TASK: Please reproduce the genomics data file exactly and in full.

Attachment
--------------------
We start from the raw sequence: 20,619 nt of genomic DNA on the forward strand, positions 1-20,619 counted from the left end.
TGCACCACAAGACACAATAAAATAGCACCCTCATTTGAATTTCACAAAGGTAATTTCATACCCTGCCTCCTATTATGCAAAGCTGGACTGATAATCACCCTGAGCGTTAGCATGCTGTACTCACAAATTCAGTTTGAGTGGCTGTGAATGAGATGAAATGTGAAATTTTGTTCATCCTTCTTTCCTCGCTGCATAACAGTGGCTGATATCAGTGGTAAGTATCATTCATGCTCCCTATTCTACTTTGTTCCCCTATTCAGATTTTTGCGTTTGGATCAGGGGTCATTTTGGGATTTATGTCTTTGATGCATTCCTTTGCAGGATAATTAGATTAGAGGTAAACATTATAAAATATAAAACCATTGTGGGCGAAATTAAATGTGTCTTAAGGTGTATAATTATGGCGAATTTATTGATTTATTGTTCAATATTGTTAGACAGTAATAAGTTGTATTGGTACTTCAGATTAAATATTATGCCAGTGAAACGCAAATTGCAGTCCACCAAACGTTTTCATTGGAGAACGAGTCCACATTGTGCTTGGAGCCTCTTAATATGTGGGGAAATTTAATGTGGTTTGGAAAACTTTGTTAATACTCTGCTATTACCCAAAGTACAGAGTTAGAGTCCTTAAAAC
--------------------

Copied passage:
We start from the raw sequence: 20,619 nt of genomic DNA on the forward strand, positions 1-20,619 counted from the left end.
TGCACCACAAGACACAATAAAATAGCACCCTCATTTGAATTTCACAAAGGTAATTTCATACCCTGCCTCCTATTATGCAAAGCTGGACTGATAATCACCCTGAGCGTTAGCATGCTGTACTCACAAATTCAGTTTGAGTGGCTGTGAATGAGATGAAATGTGAAATTTTGTTCATCCTTCTTTCCTCGCTGCATAACAGTGGCTGATATCAGTGGTAAGTATCATTCATGCTCCCTATTCTACTTTGTTCCCCTATTCAGATTTTTGCGTTTGGATCAGGGGTCATTTTGGGATTTATGTCTTTGATGCATTCCTTTGCAGGATAATTAGATTAGAGGTAAACATTATAAAATATAAAACCATTGTGGGCGAAATTAAATGTGTCTTAAGGTGTATAATTATGGCGAATTTATTGATTTATTGTTCAATATTGTTAGACAGTAATAAGTTGTATTGGTACTTCAGATTAAATATTATGCCAGTGAAACGCAAATTGCAGTCCACCAAACGTTTTCATTGGAGAACGAGTCCACATTGTGCTTGGAGCCTCTTAATATGTGGGGAAATTTAATGTGGTTTGGAAAACTTTGTTAATACTCTGCTATTACCCAAAGTACAGAGTTAGAGTCCTTAAAAC